Thuya by some call’d arbor vitae, (brought us from Canada,) is an hardy green all the Winter, (though a little tarnish’d in very sharp weather) rais’d to a tree of moderate stature, bearing a ragged leaf, not unlike the cypress, only somewhat flatter, and not so thick set and close : It bears small longish clogs and seeds, but takes much better by layers and slips, as those we have before mentioned, and may be kept into the same shapes, but most delights in the shade, where the roots running shallow, the stem needs support : The leaf being bruised between the fingers, emits a powerful scent not easily conquer’d, seeming to breathe something of a sanative unguent, and (as I am told) makes one of the best for the closure of green and fresh wounds : But that those curious utensils and works of the turners, bowls, boxes, cups, mortars, pestles, &c. are of this material (as is pretended) and pass under the name of lignum vitae, (or rather of some of the exotic, more close and ponderous wood) as Brasile, log-wood, &c. is a mistake : Upon recension therefore of these exotics, I cannot but encourage the more frequent raising the rest of those semper-vivents, especially such as are fittest for the shrubby parts, and furniture of our groves, mere gardens of pleasure, which none but the ever-green become. To these we might add (not for their verdure only) other more rare exotics, styrax arbor, and terebynth, noting by the way, that we have no true turpentine to be bought in our shops, but what is from the larch ; whilst apothecaries substitute that which extills from the fir-tree, instead of it : All of them minding me again of the great opportunities and encouragement we have of every day improving our stores with so many useful trees from the American plantations ; for which I have the suffrage of the often-cited Mr. Ray, who is certainly a very able judge : Might we not therefore attempt the more frequent locust, sassafras, &c. and that sort of elm, or sugar-tree, whose juice yields that sweet halymus latifolius, and several others for encouragement ?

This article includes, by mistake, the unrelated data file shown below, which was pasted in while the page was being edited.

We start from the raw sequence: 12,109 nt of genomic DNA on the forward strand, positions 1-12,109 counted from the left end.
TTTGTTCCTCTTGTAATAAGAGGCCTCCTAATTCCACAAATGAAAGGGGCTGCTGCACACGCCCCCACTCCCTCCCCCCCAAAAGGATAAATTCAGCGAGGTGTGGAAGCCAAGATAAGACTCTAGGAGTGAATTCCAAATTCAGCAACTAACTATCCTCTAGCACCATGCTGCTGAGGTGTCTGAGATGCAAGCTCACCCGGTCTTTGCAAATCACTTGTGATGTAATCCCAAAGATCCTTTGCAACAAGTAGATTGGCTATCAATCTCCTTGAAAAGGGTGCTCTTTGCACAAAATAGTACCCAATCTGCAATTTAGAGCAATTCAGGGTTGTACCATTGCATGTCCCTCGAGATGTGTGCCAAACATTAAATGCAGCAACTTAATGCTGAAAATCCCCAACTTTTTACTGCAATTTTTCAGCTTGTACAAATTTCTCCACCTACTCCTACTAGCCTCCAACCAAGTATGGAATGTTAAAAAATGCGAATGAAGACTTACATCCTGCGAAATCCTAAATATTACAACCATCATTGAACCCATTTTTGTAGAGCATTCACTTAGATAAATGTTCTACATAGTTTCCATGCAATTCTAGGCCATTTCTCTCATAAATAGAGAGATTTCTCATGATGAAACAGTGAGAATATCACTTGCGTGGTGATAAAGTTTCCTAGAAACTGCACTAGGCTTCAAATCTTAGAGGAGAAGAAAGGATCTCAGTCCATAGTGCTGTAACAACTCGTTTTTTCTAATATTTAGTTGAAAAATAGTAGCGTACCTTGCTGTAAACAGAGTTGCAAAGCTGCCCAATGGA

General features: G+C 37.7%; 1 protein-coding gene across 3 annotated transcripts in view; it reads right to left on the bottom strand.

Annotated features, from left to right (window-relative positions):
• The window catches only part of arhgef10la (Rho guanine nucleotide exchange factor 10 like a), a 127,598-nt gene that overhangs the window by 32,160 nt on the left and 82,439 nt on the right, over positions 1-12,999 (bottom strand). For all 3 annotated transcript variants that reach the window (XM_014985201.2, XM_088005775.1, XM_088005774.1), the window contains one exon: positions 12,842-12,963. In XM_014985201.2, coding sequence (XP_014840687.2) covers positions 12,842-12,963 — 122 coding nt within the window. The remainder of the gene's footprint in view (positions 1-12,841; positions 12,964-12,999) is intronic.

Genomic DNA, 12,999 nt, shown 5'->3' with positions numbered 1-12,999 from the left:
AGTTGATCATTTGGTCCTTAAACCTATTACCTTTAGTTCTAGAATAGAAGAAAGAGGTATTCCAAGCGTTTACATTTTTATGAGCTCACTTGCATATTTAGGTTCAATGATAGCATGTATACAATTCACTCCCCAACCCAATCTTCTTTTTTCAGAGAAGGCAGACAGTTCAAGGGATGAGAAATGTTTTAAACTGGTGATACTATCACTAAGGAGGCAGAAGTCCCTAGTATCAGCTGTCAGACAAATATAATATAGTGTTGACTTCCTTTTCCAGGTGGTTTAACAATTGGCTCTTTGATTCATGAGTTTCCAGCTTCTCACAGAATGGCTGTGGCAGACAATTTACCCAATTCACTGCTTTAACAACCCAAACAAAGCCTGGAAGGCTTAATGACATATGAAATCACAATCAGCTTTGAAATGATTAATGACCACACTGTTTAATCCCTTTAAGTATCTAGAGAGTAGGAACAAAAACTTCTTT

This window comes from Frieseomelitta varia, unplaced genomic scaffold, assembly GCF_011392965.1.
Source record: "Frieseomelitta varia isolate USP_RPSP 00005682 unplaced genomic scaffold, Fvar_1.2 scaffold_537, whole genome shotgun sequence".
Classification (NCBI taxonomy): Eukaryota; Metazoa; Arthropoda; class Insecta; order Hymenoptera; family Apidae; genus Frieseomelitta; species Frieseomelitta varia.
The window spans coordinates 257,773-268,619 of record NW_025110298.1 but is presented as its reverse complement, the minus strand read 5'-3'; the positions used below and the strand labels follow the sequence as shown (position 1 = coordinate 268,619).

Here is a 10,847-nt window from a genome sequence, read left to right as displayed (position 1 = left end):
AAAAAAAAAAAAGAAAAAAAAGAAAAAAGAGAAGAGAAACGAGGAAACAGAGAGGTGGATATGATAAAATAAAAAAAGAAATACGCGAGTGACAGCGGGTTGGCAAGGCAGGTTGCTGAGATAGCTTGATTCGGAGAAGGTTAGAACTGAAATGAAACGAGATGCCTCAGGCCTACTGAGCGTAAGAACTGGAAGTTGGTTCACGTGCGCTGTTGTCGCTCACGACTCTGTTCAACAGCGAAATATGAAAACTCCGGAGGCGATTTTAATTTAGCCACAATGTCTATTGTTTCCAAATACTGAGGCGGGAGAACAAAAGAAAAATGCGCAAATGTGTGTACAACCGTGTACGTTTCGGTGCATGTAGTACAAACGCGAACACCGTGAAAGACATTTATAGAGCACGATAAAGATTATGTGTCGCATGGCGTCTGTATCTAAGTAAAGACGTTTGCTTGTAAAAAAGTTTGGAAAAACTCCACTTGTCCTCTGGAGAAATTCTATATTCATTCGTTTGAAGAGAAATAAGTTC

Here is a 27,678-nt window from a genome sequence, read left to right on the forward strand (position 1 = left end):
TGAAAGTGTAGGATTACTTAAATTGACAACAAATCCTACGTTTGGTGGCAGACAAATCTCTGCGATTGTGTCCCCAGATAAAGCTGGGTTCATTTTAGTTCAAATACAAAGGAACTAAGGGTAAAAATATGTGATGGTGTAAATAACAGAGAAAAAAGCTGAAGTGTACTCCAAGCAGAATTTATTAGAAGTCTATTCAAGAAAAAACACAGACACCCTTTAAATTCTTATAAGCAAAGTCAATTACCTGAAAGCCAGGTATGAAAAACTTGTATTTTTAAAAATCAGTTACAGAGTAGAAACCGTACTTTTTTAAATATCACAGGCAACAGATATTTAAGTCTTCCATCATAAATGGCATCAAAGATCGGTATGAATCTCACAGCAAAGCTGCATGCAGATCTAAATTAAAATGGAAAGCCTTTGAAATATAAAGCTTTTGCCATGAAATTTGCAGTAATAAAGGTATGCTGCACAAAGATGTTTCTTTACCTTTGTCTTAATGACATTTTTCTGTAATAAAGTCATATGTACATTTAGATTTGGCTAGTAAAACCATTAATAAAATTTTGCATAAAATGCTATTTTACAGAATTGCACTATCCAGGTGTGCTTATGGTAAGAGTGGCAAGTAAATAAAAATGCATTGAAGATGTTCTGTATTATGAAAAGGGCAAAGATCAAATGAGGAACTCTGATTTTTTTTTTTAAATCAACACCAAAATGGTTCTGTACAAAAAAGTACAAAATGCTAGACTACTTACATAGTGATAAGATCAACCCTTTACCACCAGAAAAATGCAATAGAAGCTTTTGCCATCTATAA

14. I produce not these particulars, and other amena vireta already mentioned, as signifying any thing to timber, the main design of this treatise, (tho1 I read of some myrtils so tall, as to make spear-shafts) but to exemplifie in what may be farther added to ornament and pleasure, by a cheap and most agreeable industry.